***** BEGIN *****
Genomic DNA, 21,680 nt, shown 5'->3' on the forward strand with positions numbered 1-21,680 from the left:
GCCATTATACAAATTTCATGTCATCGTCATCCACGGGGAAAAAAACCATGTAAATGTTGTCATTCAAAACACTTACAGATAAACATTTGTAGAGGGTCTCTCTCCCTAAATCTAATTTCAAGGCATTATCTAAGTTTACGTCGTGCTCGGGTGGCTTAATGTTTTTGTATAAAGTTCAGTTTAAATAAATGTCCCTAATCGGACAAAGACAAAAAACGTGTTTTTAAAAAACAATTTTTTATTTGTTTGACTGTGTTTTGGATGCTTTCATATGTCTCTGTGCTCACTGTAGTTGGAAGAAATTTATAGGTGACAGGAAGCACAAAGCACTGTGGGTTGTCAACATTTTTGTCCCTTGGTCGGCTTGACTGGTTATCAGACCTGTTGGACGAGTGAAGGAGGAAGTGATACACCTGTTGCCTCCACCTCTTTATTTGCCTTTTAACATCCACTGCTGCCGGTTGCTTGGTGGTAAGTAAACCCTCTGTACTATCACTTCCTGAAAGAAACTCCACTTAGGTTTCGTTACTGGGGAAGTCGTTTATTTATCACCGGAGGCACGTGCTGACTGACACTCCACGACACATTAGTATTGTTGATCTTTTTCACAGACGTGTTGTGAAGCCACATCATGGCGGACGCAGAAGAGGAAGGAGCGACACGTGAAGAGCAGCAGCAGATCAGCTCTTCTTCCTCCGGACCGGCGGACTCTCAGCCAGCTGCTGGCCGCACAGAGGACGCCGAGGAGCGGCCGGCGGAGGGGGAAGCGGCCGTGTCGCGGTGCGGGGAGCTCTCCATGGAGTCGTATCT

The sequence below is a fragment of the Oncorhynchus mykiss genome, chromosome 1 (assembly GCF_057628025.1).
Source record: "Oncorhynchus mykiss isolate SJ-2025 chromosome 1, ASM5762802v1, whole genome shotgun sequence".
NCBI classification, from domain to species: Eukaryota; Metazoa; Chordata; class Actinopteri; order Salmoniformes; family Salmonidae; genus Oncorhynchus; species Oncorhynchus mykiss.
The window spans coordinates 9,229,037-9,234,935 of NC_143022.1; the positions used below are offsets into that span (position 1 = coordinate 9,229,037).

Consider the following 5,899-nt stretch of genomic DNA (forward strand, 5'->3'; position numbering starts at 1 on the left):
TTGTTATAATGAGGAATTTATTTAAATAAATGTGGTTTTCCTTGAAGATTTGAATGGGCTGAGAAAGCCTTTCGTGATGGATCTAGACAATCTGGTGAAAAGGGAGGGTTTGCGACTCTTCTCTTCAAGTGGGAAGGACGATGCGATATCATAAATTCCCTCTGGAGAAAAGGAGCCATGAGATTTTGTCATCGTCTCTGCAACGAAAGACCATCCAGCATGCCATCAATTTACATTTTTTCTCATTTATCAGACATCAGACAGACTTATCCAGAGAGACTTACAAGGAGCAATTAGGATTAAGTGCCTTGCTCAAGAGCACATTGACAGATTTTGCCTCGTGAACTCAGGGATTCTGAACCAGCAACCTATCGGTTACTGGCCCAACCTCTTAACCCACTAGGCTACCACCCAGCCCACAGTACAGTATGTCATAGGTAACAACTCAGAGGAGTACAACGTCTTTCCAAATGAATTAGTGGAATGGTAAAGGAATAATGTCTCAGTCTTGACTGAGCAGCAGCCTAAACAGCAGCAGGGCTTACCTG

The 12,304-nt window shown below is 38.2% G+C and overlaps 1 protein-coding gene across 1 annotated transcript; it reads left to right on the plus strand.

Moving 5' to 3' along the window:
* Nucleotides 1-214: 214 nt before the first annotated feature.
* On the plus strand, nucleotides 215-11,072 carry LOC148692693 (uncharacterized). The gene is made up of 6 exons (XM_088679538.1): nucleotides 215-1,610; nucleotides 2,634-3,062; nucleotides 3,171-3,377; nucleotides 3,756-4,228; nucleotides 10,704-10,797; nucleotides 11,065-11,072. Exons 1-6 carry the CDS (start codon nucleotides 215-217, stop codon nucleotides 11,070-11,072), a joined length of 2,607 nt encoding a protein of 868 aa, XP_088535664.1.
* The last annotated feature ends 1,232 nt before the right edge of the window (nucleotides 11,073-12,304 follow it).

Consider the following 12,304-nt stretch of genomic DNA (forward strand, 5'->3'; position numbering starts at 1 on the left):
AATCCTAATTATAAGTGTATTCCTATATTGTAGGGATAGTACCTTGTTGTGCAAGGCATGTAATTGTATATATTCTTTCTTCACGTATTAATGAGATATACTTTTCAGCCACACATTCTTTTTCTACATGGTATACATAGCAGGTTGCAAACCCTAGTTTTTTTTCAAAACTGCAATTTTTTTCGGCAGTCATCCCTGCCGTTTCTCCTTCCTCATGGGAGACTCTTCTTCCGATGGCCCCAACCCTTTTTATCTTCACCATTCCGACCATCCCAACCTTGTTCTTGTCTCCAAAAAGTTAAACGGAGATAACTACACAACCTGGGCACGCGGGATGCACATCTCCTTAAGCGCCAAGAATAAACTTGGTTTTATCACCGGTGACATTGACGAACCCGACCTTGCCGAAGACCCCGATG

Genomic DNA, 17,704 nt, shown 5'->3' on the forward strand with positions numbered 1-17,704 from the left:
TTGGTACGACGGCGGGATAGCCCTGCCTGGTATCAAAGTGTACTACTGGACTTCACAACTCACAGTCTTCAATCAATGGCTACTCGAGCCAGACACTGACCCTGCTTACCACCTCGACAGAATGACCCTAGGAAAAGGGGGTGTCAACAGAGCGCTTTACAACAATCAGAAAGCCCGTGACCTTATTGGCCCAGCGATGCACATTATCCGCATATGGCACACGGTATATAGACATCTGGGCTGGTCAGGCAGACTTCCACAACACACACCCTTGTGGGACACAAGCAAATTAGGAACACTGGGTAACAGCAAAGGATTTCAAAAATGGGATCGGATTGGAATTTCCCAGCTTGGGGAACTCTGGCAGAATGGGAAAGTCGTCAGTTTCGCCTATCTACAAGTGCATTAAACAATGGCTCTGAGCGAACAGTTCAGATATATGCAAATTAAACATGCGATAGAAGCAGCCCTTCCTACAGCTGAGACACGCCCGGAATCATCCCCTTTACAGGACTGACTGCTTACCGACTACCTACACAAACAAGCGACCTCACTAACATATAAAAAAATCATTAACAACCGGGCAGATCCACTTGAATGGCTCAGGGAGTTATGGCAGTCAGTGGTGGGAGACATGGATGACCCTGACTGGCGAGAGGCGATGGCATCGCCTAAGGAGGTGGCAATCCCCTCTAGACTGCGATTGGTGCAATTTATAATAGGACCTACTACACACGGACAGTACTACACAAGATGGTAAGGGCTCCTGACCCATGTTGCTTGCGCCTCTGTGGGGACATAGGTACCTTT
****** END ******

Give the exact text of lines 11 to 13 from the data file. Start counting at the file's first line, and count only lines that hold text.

* Nucleotides 1-214: 214 nt before the first annotated feature.
* On the plus strand, nucleotides 215-11,072 carry LOC148692693 (uncharacterized). The gene is made up of 6 exons (XM_088679538.1): nucleotides 215-1,610; nucleotides 2,634-3,062; nucleotides 3,171-3,377; nucleotides 3,756-4,228; nucleotides 10,704-10,797; nucleotides 11,065-11,072. Exons 1-6 carry the CDS (start codon nucleotides 215-217, stop codon nucleotides 11,070-11,072), a joined length of 2,607 nt encoding a protein of 868 aa, XP_088535664.1.
* The last annotated feature ends 1,232 nt before the right edge of the window (nucleotides 11,073-12,304 follow it).